WATER SAFETY TIPS      Never leave a child unsupervised. Learn CPR and keep rescue equipment, telephone and emergency numbers poolside. Never dive into water less than nine feet deep. Waterproof sun block is essential for protecting the skin from harmful UV Rays. Install four-sided isolation fencing at least five feet high. Always wear a personal flotation device (PFD) when on a boat. Air filled swimming aids are not safety devices.



Coping with Camp Jitters, Home Sickness and Other Summertime Social Ailments
Tears, tummy ache, anxiety, sleeplessness, can all be symptoms of homesickness. Homesickness is normal. In fact, a study by University of California psychologist Chris Thurber studied homesickness in 329 boys between the ages of 8 and 16 at resident camp. Fully 83% of these campers reported homesickness on at least one day. How do you manage this summertime ailment?

Encourage Independence All Year Long
The American Camping Association suggests that children practice separations through sleepovers at a friend’s house and group after-school activities and sports.

Let Your Child Participate in Each Step
From selecting a camp to visiting it and checking references, let your child be involved. Find out what is important to both of you. While you may think that your child will prefer a camp full of sports activities, maybe he would like to explore his love for animals.

Get a Preview
Meet a counselor, tour the buildings, check out the sleeping, eating, and swimming areas. Look at favorite things to do (art room, baseball field, etc.).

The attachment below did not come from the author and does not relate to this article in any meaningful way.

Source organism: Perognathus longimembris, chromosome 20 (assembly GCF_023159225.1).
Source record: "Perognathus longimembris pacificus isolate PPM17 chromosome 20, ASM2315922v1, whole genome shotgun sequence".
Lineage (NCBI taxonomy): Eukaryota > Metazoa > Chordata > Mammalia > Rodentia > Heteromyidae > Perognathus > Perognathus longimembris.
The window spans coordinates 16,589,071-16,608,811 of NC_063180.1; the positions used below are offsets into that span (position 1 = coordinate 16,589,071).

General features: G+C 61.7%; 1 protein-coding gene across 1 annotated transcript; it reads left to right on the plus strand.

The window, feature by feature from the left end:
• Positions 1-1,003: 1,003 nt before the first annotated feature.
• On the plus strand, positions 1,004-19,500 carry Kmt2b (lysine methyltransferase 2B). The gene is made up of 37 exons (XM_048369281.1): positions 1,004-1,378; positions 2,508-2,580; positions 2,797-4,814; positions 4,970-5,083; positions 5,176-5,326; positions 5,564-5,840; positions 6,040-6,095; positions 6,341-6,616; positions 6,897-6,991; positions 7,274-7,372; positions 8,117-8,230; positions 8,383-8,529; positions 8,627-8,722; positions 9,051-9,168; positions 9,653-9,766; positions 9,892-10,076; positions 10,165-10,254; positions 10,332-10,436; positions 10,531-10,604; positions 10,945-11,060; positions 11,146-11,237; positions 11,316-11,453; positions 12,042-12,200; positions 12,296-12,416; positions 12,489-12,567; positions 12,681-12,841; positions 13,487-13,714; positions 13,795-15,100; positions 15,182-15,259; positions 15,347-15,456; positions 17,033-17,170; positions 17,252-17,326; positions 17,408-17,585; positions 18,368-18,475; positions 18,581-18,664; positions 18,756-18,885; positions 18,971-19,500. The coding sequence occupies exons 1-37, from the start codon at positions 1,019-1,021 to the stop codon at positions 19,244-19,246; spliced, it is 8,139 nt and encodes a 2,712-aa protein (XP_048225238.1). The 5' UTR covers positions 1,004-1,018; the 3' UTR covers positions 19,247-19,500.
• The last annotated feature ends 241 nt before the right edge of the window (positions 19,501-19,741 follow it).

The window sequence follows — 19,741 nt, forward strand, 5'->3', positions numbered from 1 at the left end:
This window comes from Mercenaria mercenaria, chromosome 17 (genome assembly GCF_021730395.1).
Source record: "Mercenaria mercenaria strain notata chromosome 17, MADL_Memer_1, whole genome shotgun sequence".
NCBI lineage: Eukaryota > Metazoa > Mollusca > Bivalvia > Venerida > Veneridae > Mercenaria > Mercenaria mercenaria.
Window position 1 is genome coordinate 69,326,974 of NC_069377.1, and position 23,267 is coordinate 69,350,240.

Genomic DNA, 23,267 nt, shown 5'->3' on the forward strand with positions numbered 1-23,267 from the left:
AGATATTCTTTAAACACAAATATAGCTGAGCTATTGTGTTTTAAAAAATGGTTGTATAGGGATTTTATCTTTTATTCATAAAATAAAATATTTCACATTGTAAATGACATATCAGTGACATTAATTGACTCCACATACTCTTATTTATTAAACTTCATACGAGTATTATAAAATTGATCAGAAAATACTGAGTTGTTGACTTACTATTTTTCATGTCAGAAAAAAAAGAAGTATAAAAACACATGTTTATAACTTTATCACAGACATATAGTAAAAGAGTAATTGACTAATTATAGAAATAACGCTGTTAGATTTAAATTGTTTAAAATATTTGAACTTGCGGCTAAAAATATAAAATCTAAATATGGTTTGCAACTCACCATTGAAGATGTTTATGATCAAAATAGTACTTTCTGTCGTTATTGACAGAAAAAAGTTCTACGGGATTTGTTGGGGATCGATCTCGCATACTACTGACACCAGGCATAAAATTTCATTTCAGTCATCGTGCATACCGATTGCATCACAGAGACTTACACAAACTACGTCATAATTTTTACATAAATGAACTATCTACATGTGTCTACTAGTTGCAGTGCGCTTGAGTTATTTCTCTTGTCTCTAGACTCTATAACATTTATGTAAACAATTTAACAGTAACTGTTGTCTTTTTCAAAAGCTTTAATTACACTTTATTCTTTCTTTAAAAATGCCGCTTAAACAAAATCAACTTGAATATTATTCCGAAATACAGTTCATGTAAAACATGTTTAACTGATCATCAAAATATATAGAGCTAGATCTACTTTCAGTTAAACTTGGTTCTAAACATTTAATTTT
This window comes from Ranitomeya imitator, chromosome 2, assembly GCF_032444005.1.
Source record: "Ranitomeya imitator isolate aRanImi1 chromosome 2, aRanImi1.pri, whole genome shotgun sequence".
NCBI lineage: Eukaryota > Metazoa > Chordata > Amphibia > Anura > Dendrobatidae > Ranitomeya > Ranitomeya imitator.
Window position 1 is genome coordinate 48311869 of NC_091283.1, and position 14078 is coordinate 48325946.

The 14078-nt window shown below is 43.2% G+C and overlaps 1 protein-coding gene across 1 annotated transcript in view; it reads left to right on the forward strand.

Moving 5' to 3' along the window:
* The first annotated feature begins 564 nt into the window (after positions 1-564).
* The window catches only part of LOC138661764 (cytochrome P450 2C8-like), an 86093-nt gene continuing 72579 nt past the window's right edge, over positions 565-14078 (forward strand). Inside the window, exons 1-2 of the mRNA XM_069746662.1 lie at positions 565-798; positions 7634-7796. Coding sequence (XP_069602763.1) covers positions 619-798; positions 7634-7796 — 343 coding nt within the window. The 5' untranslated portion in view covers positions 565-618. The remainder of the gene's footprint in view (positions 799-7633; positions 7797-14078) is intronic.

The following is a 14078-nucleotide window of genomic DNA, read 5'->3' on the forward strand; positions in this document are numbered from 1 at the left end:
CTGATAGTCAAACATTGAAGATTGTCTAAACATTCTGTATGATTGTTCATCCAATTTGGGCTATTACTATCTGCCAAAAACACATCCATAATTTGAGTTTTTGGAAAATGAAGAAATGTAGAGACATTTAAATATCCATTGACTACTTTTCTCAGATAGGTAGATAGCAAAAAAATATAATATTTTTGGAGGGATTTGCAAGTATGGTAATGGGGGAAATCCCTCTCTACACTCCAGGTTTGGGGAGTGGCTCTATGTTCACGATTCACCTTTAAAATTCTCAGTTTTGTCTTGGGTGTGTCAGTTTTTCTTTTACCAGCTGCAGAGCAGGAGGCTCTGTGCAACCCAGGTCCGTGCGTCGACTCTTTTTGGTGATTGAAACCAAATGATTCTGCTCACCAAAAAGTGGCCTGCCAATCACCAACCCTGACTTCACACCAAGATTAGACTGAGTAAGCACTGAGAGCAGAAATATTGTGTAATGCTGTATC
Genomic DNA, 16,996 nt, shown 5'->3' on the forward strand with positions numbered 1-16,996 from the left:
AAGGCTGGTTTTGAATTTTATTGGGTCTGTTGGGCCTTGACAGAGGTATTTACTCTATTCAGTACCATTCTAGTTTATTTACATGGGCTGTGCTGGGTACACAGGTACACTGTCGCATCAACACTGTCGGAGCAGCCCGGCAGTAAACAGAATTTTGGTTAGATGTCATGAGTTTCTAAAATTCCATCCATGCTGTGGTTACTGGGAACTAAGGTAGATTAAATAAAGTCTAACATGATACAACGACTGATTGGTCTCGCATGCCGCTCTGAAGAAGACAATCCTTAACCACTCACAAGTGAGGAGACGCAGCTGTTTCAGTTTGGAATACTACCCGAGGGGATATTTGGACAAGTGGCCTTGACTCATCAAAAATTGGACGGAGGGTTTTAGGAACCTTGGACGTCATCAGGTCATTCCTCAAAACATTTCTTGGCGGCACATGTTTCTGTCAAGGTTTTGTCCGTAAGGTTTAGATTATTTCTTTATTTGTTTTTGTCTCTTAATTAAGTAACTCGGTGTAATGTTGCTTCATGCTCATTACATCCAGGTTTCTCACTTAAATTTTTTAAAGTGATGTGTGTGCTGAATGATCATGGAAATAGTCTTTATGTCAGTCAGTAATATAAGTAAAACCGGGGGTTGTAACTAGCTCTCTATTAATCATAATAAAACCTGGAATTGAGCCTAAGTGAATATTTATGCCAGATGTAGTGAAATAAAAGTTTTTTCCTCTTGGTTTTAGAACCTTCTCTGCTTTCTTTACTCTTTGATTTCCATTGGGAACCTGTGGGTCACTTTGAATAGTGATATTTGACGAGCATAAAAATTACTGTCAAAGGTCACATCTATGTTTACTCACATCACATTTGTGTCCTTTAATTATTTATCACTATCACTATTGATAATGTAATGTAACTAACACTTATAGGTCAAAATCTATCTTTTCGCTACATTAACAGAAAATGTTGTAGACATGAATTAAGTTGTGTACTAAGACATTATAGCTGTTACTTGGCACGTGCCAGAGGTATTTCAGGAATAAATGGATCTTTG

Your Family Resource & Referral Program Care Consultant can assist you with your work/life needs at 1-800-809-4996.

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Role Play New Experiences
Talk about what camp will be like and what some of the new experiences are going to be. This might include sleeping in a tent or cabin, going to the restroom with a flashlight, eating in a cafeteria, or learning to swim or hit a ball.

Bring Something Special
Personal items from home, such as a book, teddy, or family photo can make a big difference in the lonely time right before sleep.

Go with a Buddy
For a child’s first year at overnight camp, attending with a sibling, cousin, schoolmate or neighbor can make it a much easier transition. You may also be able to connect with another family at the open house and make arrangements for your children to play together before going away to camp.

Talk with the Camp Director
Get some context on your child’s feelings. What has the Camp Director or a special counselor seen that can help you get a feel for your child’s level of adjustment?

Send a Letter
Imagine how thrilled your child will be to receive a letter at camp. Send it before she leaves so it comes on the first or second day.

Handling Rescue Calls
Make an agreement before your child goes to camp about if and when phone calls from home will be allowed. Reassuring your child and demonstrating your faith in her ability to adjust are both critical messages. Acknowledge your child’s feelings but remind your child that she has made a commitment. Avoid the temptation to take your child home early.

Work with Camp Staff
Support your child’s efforts to work out problems with the help of camp staff.

Trust Your Instincts
Thurber’s research indicated that about 7% of homesickness cases were severe. If your child is not eating because of anxiety or depression, it is time to go home. Make sure your child does not experience this as a failure, but rather as a great start that will help you both focus on trying camp again next year.

Play it Cool with Pets in the Summer